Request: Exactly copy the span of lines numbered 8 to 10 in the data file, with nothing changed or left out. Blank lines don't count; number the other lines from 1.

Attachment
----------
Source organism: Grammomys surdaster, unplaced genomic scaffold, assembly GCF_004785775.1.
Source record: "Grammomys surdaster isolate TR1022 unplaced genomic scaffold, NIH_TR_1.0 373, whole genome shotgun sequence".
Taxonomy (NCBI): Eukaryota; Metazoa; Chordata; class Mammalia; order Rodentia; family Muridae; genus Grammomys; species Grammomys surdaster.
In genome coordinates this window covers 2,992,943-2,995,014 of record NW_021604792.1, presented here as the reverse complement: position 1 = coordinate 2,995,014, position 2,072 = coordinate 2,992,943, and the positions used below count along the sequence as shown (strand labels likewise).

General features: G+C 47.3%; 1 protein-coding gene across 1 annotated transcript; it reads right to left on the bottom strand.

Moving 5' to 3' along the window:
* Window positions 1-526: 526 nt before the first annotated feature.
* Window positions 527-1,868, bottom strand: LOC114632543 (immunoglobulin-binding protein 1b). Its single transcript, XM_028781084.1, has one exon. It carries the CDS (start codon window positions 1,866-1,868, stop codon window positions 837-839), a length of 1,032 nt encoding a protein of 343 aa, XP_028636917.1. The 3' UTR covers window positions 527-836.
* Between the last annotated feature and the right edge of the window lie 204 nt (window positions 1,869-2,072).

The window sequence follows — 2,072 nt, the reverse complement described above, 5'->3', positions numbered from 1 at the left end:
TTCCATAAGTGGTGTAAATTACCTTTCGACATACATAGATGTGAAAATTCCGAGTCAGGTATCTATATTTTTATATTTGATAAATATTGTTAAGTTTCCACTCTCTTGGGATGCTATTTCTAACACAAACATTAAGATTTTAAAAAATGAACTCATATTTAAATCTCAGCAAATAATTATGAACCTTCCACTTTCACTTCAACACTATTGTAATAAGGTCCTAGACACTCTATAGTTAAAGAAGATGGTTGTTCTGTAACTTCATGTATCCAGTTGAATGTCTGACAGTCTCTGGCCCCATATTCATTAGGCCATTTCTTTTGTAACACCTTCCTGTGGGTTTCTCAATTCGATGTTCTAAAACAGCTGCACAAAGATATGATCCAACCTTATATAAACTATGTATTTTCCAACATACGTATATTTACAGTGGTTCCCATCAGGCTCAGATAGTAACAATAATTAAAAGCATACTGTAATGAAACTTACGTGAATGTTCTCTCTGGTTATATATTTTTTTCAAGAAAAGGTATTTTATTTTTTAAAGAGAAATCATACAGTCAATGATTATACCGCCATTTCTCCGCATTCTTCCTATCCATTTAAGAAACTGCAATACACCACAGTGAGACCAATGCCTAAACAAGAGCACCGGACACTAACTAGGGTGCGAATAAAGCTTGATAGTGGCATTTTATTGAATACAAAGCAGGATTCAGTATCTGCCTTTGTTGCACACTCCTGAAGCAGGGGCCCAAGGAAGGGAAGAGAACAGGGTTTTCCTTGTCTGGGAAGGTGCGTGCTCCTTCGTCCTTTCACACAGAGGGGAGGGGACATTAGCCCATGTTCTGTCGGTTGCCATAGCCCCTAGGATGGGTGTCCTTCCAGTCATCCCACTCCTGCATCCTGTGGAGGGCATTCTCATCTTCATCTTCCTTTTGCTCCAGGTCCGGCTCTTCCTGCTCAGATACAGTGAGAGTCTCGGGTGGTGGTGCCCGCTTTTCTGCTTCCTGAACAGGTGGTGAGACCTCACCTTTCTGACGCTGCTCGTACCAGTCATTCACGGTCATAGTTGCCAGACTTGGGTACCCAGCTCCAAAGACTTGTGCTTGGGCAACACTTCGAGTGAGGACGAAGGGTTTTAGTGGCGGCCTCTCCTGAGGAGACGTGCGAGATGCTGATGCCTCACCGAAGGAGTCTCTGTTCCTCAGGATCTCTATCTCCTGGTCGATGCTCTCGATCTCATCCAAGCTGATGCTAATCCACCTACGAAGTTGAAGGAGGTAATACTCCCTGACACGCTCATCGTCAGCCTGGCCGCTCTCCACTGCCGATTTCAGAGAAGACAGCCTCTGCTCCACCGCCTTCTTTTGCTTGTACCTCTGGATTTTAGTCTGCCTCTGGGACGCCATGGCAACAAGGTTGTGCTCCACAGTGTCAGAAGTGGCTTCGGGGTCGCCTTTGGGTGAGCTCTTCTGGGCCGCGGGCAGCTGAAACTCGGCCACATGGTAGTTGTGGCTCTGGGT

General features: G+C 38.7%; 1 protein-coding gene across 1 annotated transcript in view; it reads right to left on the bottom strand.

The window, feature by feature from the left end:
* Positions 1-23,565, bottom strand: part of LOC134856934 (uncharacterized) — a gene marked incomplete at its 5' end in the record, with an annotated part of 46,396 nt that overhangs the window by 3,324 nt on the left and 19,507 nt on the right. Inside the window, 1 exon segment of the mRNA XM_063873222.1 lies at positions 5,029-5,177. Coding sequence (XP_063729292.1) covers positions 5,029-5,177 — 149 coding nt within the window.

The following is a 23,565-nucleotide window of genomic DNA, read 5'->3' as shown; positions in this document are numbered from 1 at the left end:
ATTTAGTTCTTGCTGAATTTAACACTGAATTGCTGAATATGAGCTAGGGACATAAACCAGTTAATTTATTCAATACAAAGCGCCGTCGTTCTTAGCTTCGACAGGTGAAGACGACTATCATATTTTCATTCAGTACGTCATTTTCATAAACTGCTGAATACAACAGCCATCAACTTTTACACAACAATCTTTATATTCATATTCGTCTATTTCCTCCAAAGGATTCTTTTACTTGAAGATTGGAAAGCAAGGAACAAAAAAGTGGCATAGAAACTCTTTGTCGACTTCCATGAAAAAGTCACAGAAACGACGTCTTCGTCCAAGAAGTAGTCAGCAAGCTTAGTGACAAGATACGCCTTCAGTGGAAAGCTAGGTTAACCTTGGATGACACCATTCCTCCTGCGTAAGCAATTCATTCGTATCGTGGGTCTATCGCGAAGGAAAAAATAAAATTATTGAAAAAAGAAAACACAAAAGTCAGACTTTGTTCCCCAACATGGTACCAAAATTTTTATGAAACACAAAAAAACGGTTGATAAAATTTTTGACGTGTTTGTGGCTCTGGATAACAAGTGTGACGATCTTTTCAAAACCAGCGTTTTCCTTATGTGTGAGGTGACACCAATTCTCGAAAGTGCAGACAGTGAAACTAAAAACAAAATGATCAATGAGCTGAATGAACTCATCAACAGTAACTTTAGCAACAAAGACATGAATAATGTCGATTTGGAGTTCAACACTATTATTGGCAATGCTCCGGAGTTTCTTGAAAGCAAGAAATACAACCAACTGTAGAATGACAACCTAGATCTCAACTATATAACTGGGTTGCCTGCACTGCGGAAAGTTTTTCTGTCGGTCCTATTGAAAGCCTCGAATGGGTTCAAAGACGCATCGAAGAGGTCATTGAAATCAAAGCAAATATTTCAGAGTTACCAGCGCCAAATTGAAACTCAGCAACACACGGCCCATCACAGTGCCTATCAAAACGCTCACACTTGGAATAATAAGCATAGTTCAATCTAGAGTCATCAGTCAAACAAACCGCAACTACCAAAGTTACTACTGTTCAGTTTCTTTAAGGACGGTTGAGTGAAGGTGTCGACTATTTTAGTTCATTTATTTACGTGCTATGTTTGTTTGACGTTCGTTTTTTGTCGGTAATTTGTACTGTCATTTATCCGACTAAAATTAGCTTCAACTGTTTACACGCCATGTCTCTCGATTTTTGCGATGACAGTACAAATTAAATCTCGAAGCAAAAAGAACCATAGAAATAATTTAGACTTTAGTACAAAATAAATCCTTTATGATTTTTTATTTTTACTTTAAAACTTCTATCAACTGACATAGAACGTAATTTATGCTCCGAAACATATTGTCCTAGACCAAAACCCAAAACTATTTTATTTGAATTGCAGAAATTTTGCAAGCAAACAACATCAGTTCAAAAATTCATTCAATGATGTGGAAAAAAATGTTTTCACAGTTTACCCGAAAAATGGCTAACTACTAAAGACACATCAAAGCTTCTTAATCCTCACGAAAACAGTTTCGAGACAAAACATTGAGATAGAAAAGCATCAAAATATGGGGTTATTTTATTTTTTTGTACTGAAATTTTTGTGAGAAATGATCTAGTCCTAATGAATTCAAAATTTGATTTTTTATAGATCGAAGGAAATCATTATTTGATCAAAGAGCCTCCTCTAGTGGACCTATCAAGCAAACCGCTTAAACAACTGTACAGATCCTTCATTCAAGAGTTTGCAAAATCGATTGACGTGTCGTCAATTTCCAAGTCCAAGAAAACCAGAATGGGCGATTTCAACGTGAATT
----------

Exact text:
* Window positions 527-1,868, bottom strand: LOC114632543 (immunoglobulin-binding protein 1b). Its single transcript, XM_028781084.1, has one exon. It carries the CDS (start codon window positions 1,866-1,868, stop codon window positions 837-839), a length of 1,032 nt encoding a protein of 343 aa, XP_028636917.1. The 3' UTR covers window positions 527-836.
* Between the last annotated feature and the right edge of the window lie 204 nt (window positions 1,869-2,072).

The window sequence follows — 2,072 nt, the reverse complement described above, 5'->3', positions numbered from 1 at the left end: